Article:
Higgs decays to b-quark pairs produced alone simply cannot be triggered in hadronic collisions, because they are immersed in a background which is six orders of magnitude higher in rate, namely the production of bottom-antibottom quark pairs by strong interactions. Even assuming that the online triggering system of DZERO were capable of spotting b-quark jet pairs with 100% purity (which is already a steep hypothesis), the trigger would have to accept a million background events in order to collect just one fine signal event !
Yes, life is tough for hadronic signatures at a hadron collider. Even finding the signal, which is a thousand times more frequent, is a tough business -it took CDF years to find a reasonable sample of those decays, while DZERO has not yet published anything on the matter. But the Tevatron experiments cannot ignore the fact that, if a low Higgs mass is hypothesized, the decay is the most frequent: the Higgs boson likes to decay into the heaviest pair of particles it can produce. If the total mass of a pair of W bosons or Z bosons is too heavy, the next-heaviest pair of decay products is b-quarks. This dictates the need to search for , and the trouble of triggering on such a process in turn makes the associated WH (or ZH) production the most viable signal.
The DZERO analysis
The new analysis by DZERO studies a total integrated luminosity of 2.7 inverse femtobarns. This corresponds to 150 trillion proton-antiproton collisions, but DZERO has netted almost twice as much data already by now, and it is only a matter of time before those too get included in this search: so one has to bear in mind that the statistical power of the data is soon going to increase by about 40%: the data increase corresponds to an increase in precision by the square root of two, or a factor of 1.41.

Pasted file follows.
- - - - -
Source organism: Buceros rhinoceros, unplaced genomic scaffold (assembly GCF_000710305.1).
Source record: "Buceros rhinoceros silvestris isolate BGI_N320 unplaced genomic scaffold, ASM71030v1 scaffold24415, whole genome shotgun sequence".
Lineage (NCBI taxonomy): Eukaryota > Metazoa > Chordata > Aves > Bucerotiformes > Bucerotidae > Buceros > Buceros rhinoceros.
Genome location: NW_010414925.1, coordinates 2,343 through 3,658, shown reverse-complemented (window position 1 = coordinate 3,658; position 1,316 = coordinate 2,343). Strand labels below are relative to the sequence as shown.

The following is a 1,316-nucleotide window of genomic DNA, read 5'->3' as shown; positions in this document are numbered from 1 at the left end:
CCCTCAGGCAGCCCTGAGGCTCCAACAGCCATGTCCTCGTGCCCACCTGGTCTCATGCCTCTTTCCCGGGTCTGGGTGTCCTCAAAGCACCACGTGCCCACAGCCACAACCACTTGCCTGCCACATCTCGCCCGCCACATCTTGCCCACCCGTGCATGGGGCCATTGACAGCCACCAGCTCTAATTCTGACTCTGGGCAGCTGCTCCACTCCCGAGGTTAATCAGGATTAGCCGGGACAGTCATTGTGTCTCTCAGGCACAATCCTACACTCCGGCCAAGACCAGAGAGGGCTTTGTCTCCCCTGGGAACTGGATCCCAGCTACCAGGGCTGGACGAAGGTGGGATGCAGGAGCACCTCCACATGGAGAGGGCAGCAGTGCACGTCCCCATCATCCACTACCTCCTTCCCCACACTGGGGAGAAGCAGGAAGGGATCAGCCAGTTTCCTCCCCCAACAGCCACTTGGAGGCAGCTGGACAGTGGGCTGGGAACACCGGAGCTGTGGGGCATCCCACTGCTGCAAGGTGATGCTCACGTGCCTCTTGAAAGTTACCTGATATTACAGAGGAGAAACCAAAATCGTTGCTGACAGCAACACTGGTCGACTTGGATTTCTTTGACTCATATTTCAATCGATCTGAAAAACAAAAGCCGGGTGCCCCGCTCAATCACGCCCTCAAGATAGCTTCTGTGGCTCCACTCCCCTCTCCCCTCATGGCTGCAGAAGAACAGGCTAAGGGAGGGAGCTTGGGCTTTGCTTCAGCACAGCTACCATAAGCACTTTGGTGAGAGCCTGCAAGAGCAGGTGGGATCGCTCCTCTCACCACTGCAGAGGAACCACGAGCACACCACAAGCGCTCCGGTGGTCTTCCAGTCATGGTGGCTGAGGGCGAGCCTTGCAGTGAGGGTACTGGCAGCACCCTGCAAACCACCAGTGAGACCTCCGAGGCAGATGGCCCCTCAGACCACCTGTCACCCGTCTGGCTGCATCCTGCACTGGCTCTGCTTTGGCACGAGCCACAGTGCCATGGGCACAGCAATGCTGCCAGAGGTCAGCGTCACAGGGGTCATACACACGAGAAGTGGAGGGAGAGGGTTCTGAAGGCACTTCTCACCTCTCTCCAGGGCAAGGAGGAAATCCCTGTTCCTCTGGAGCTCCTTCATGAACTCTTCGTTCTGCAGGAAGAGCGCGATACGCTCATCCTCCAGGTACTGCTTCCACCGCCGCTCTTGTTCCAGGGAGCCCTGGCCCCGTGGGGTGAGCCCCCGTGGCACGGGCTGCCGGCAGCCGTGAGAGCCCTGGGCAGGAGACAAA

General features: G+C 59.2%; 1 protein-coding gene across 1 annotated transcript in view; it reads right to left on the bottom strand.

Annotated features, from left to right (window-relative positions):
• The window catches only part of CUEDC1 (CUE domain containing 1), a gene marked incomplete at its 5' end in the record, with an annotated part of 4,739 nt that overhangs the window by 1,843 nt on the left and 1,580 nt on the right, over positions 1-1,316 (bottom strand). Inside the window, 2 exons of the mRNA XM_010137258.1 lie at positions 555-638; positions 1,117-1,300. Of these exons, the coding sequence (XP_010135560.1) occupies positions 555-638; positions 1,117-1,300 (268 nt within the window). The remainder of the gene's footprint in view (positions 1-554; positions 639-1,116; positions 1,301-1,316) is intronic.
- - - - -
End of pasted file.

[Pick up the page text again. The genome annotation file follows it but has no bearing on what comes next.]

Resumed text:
DZERO selects events which have an electron or a muon with high energy -the tag of a leptonic decay of the W boson-, missing transverse energy, and two or three hadronic jets. The presence of a energy imbalance in the plane transverse to the beam direction is a comparatively clean signature of the escape of the energetic neutrino produced together with the charged lepton by the W decay, and two jets are expected from the decay of the Higgs boson to a pair of b quarks. However, you might well ask, quid opus fuit tertium ?
No, I bet you would not ask it that way -for some reason, a reminescence of Latin sprung up in my mind. Quid opus fuit tertium – What is the matter with the third one ? The third jet is not specifically a signature of any one of the decay products of the WH pair we are after. However, if you remember what I mentioned above, we are searching for inclusive production of a WH pair: that means we accept the fact that the two projectiles also produced an additional energetic stream of hadrons in the final state. That possibility is by no means rare, and in fact it amounts to about 20% of the Higgs production events. By selecting events with two or three jets, DZERO increases its acceptance of signal events sizably.